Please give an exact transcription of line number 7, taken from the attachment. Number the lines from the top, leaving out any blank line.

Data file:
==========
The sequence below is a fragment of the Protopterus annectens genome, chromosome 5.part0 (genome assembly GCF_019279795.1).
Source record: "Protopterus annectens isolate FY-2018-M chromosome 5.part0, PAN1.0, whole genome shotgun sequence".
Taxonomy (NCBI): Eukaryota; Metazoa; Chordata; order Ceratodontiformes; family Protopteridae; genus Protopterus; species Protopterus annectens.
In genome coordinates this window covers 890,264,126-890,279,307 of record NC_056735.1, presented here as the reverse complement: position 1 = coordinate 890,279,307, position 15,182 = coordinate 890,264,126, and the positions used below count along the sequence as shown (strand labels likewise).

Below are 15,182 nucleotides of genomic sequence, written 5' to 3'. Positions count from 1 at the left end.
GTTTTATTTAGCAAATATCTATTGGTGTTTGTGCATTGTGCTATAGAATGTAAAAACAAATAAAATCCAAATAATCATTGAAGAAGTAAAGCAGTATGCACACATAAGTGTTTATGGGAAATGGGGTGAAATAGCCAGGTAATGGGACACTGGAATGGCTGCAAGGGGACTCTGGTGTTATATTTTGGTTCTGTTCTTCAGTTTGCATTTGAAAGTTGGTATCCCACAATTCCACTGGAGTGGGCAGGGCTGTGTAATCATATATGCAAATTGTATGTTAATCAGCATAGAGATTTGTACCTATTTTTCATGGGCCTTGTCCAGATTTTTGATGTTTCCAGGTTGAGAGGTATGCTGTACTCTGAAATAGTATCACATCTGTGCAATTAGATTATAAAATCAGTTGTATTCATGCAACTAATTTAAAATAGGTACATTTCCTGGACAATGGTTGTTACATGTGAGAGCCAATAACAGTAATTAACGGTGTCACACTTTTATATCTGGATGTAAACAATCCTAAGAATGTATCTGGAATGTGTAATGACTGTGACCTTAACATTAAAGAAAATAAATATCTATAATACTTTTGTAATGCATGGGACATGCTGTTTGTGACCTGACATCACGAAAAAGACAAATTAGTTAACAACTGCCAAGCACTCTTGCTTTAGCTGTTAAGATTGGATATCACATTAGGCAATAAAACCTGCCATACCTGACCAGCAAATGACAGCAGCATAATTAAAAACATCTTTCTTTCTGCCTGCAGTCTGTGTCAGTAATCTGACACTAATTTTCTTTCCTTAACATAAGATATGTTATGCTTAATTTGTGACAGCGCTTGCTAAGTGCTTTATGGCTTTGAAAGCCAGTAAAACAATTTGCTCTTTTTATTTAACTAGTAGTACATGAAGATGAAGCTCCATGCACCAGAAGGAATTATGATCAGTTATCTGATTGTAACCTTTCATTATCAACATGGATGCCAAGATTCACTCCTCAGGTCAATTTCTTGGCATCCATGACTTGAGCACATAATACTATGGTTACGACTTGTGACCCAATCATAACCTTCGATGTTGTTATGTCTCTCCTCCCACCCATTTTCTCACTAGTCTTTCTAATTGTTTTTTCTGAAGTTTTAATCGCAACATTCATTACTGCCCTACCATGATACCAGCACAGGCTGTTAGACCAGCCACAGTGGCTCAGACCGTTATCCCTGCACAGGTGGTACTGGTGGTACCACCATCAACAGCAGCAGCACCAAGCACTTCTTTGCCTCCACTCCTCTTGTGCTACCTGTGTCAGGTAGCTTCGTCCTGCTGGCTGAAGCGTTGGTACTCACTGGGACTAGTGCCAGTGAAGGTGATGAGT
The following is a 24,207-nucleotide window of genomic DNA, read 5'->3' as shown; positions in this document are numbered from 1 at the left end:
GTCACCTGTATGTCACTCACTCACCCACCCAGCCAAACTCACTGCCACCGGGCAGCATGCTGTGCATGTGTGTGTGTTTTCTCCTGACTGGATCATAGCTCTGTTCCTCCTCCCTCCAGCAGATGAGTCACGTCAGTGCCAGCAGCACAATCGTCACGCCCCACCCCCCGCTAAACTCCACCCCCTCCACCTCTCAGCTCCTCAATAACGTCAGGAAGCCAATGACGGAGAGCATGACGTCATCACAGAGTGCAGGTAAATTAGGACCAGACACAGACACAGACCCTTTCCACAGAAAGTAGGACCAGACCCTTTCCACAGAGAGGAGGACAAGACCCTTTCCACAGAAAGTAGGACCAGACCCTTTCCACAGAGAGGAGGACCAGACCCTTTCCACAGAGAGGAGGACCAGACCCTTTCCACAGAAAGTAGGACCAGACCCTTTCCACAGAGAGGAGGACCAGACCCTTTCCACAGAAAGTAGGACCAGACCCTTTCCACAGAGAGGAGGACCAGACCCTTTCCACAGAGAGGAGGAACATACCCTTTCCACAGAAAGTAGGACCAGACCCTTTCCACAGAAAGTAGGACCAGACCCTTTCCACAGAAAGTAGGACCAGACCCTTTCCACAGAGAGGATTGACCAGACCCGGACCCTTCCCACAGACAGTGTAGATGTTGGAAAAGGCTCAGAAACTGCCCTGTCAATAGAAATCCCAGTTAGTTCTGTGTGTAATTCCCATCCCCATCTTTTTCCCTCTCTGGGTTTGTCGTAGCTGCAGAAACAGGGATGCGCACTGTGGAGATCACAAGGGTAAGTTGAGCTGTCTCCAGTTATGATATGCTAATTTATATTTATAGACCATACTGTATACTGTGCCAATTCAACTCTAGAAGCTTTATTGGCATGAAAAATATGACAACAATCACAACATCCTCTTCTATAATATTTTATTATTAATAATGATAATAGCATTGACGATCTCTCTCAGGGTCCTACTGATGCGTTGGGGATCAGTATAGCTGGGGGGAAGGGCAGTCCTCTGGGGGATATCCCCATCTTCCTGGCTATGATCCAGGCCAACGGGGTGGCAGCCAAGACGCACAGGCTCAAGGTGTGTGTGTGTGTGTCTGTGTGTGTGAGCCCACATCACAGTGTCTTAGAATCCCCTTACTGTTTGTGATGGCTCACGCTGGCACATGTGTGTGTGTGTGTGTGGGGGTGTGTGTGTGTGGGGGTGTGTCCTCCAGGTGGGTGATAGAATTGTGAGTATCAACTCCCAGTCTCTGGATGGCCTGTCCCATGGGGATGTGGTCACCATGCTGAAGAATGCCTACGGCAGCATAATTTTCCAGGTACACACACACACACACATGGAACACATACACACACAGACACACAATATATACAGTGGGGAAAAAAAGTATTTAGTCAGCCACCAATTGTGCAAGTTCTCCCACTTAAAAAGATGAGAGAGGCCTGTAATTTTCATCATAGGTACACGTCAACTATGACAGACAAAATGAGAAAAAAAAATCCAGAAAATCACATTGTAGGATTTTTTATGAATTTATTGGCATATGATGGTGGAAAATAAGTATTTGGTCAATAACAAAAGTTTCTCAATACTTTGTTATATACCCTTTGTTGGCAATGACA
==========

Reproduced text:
The following is a 24,207-nucleotide window of genomic DNA, read 5'->3' as shown; positions in this document are numbered from 1 at the left end: